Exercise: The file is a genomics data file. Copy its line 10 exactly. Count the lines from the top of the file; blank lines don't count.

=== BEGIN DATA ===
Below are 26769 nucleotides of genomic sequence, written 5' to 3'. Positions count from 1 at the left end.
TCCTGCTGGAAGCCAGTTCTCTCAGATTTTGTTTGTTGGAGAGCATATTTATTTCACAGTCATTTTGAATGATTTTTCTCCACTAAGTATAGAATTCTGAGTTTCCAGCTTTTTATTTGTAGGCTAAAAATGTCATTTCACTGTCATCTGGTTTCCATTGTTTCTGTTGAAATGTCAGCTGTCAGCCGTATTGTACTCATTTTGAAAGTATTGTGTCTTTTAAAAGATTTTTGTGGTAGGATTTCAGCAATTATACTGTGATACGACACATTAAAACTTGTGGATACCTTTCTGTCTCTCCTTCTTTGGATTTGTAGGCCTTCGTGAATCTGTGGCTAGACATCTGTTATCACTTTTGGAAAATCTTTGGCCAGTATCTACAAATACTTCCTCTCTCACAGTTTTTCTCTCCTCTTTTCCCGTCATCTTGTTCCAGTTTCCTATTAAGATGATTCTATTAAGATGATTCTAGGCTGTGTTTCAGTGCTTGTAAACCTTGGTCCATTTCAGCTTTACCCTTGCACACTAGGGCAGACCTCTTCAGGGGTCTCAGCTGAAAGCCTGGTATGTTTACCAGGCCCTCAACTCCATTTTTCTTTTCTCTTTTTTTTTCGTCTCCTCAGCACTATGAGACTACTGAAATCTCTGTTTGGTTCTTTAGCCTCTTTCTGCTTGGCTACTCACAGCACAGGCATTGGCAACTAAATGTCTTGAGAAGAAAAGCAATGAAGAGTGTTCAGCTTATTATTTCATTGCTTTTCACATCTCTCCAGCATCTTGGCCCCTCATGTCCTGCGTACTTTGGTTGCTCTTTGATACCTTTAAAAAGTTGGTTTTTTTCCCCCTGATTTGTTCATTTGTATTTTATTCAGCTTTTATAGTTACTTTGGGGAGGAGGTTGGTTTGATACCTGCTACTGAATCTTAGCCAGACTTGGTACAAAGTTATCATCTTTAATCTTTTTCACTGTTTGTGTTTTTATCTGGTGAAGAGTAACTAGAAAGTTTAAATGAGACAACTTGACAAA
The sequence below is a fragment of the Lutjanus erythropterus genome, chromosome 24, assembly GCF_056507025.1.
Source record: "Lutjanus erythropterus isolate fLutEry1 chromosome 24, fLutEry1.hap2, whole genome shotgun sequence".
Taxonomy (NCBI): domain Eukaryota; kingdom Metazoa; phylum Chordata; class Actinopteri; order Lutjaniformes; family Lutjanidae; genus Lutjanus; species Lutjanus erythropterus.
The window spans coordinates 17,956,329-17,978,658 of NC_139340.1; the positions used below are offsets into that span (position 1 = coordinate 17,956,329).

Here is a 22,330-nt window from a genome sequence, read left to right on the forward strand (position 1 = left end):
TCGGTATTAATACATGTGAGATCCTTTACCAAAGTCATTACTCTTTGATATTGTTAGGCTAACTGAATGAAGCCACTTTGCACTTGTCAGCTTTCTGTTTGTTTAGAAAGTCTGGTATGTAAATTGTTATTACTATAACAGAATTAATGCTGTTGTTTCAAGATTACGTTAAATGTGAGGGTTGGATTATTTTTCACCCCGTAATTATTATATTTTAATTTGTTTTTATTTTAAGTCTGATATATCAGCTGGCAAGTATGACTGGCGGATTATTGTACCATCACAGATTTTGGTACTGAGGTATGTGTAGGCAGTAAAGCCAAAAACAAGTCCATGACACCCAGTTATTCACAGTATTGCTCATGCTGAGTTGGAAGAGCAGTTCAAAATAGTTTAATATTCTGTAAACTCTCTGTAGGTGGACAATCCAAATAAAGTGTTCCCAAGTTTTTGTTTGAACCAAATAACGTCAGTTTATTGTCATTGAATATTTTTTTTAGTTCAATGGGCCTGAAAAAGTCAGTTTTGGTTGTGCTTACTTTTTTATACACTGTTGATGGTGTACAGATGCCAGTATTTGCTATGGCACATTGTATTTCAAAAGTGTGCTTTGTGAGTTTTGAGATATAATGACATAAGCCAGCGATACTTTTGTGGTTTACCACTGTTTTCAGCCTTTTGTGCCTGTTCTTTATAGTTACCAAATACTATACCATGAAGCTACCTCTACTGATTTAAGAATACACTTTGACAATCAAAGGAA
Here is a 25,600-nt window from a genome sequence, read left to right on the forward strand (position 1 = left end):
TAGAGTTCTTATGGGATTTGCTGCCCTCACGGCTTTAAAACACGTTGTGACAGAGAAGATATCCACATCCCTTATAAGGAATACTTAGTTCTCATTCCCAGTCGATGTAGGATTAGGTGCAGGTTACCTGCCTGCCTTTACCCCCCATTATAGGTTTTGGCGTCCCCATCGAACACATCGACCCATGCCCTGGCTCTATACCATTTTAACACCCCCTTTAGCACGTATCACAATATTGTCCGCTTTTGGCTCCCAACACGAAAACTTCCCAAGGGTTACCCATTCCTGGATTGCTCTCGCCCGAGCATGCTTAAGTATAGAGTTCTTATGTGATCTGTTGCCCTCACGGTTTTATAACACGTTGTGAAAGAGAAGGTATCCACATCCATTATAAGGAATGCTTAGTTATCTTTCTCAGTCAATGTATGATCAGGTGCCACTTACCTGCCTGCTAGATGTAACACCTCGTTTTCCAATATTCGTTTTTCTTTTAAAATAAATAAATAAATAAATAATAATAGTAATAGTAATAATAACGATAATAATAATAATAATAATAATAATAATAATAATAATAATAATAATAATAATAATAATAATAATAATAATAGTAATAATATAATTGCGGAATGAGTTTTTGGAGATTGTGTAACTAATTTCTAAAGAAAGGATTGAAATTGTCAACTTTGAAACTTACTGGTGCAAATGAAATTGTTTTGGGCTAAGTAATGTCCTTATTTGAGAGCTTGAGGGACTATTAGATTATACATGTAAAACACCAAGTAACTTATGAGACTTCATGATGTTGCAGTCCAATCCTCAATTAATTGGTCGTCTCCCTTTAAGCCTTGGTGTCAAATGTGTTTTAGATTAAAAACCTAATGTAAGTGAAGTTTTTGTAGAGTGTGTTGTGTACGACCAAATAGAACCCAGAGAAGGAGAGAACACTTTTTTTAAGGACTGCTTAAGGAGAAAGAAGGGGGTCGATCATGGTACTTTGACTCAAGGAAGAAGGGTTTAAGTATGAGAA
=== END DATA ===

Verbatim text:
TAGAGTTCTTATGGGATTTGCTGCCCTCACGGCTTTAAAACACGTTGTGACAGAGAAGATATCCACATCCCTTATAAGGAATACTTAGTTCTCATTCCCAGTCGATGTAGGATTAGGTGCAGGTTACCTGCCTGCCTTTACCCCCCATTATAGGTTTTGGCGTCCCCATCGAACACATCGACCCATGCCCTGGCTCTATACCATTTTAACACCCCCTTTAGCACGTATCACAATATTGTCCGCTTTTGGCTCCCAACACGAAAACTTCCCAAGGGTTACCCATTCCTGGATTGCTCTCGCCCGAGCATGCTTAAGTATAGAGTTCTTATGTGATCTGTTGCCCTCACGGTTTTATAACACGTTGTGAAAGAGAAGGTATCCACATCCATTATAAGGAATGCTTAGTTATCTTTCTCAGTCAATGTATGATCAGGTGCCACTTACCTGCCTGCTAGATGTAACACCTCGTTTTCCAATATTCGTTTTTCTTTTAAAATAAATAAATAAATAAATAATAATAGTAATAGTAATAATAACGATAATAATAATAATAATAATAATAATAATAATAATAATAATAATAATAATAATAATAATAATAATAATAATAGTAATAATATAATTGCGGAATGAGTTTTTGGAGATTGTGTAACTAATTTCTAAAGAAAGGATTGAAATTGTCAACTTTGAAACTTACTGGTGCAAATGAAATTGTTTTGGGCTAAGTAATGTCCTTATTTGAGAGCTTGAGGGACTATTAGATTATACATGTAAAACACCAAGTAACTTATGAGACTTCATGATGTTGCAGTCCAATCCTCAATTAATTGGTCGTCTCCCTTTAAGCCTTGGTGTCAAATGTGTTTTAGATTAAAAACCTAATGTAAGTGAAGTTTTTGTAGAGTGTGTTGTGTACGACCAAATAGAACCCAGAGAAGGAGAGAACACTTTTTTTAAGGACTGCTTAAGGAGAAAGAAGGGGGTCGATCATGGTACTTTGACTCAAGGAAGAAGGGTTTAAGTATGAGAA